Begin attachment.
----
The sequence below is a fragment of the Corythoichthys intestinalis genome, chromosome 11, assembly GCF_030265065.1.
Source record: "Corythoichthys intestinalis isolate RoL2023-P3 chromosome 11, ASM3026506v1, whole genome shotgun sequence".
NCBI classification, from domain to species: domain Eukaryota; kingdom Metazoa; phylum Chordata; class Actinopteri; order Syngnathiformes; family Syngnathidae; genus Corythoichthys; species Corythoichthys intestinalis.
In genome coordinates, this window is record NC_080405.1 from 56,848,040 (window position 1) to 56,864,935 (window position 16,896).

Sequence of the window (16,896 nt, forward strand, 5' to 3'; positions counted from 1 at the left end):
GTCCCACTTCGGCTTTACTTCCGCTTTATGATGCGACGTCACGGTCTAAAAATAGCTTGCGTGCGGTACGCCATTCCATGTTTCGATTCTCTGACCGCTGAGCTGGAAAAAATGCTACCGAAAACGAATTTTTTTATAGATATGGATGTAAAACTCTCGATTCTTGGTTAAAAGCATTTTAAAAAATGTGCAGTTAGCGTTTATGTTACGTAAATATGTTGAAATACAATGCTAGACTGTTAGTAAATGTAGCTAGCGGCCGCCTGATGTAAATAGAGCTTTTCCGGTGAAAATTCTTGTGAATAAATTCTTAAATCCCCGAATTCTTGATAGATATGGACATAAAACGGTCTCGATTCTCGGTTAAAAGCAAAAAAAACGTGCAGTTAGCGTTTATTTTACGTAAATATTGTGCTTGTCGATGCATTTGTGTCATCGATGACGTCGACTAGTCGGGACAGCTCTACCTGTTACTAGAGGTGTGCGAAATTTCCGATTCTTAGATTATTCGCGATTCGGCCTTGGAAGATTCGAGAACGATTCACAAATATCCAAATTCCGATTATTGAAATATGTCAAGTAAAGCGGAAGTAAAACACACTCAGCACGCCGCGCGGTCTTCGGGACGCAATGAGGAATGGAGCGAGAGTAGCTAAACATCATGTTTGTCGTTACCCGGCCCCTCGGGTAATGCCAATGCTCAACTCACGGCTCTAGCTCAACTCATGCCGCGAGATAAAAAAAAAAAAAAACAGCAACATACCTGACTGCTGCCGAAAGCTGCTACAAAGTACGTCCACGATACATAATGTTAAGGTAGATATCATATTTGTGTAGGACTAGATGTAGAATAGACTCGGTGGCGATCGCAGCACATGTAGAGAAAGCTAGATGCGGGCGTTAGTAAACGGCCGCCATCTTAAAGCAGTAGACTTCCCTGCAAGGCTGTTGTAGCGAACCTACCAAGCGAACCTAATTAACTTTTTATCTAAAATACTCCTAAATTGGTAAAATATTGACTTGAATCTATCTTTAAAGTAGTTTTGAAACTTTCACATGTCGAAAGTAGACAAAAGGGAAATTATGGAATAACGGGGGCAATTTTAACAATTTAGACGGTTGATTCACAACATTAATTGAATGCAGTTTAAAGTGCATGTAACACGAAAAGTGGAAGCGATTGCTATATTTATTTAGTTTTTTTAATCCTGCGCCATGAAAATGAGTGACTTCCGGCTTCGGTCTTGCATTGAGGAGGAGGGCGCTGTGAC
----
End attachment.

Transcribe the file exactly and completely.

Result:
The sequence below is a fragment of the Corythoichthys intestinalis genome, chromosome 11, assembly GCF_030265065.1.
Source record: "Corythoichthys intestinalis isolate RoL2023-P3 chromosome 11, ASM3026506v1, whole genome shotgun sequence".
NCBI classification, from domain to species: domain Eukaryota; kingdom Metazoa; phylum Chordata; class Actinopteri; order Syngnathiformes; family Syngnathidae; genus Corythoichthys; species Corythoichthys intestinalis.
In genome coordinates, this window is record NC_080405.1 from 56,848,040 (window position 1) to 56,864,935 (window position 16,896).

Sequence of the window (16,896 nt, forward strand, 5' to 3'; positions counted from 1 at the left end):
GTCCCACTTCGGCTTTACTTCCGCTTTATGATGCGACGTCACGGTCTAAAAATAGCTTGCGTGCGGTACGCCATTCCATGTTTCGATTCTCTGACCGCTGAGCTGGAAAAAATGCTACCGAAAACGAATTTTTTTATAGATATGGATGTAAAACTCTCGATTCTTGGTTAAAAGCATTTTAAAAAATGTGCAGTTAGCGTTTATGTTACGTAAATATGTTGAAATACAATGCTAGACTGTTAGTAAATGTAGCTAGCGGCCGCCTGATGTAAATAGAGCTTTTCCGGTGAAAATTCTTGTGAATAAATTCTTAAATCCCCGAATTCTTGATAGATATGGACATAAAACGGTCTCGATTCTCGGTTAAAAGCAAAAAAAACGTGCAGTTAGCGTTTATTTTACGTAAATATTGTGCTTGTCGATGCATTTGTGTCATCGATGACGTCGACTAGTCGGGACAGCTCTACCTGTTACTAGAGGTGTGCGAAATTTCCGATTCTTAGATTATTCGCGATTCGGCCTTGGAAGATTCGAGAACGATTCACAAATATCCAAATTCCGATTATTGAAATATGTCAAGTAAAGCGGAAGTAAAACACACTCAGCACGCCGCGCGGTCTTCGGGACGCAATGAGGAATGGAGCGAGAGTAGCTAAACATCATGTTTGTCGTTACCCGGCCCCTCGGGTAATGCCAATGCTCAACTCACGGCTCTAGCTCAACTCATGCCGCGAGATAAAAAAAAAAAAAAACAGCAACATACCTGACTGCTGCCGAAAGCTGCTACAAAGTACGTCCACGATACATAATGTTAAGGTAGATATCATATTTGTGTAGGACTAGATGTAGAATAGACTCGGTGGCGATCGCAGCACATGTAGAGAAAGCTAGATGCGGGCGTTAGTAAACGGCCGCCATCTTAAAGCAGTAGACTTCCCTGCAAGGCTGTTGTAGCGAACCTACCAAGCGAACCTAATTAACTTTTTATCTAAAATACTCCTAAATTGGTAAAATATTGACTTGAATCTATCTTTAAAGTAGTTTTGAAACTTTCACATGTCGAAAGTAGACAAAAGGGAAATTATGGAATAACGGGGGCAATTTTAACAATTTAGACGGTTGATTCACAACATTAATTGAATGCAGTTTAAAGTGCATGTAACACGAAAAGTGGAAGCGATTGCTATATTTATTTAGTTTTTTTAATCCTGCGCCATGAAAATGAGTGACTTCCGGCTTCGGTCTTGCATTGAGGAGGAGGGCGCTGTGAC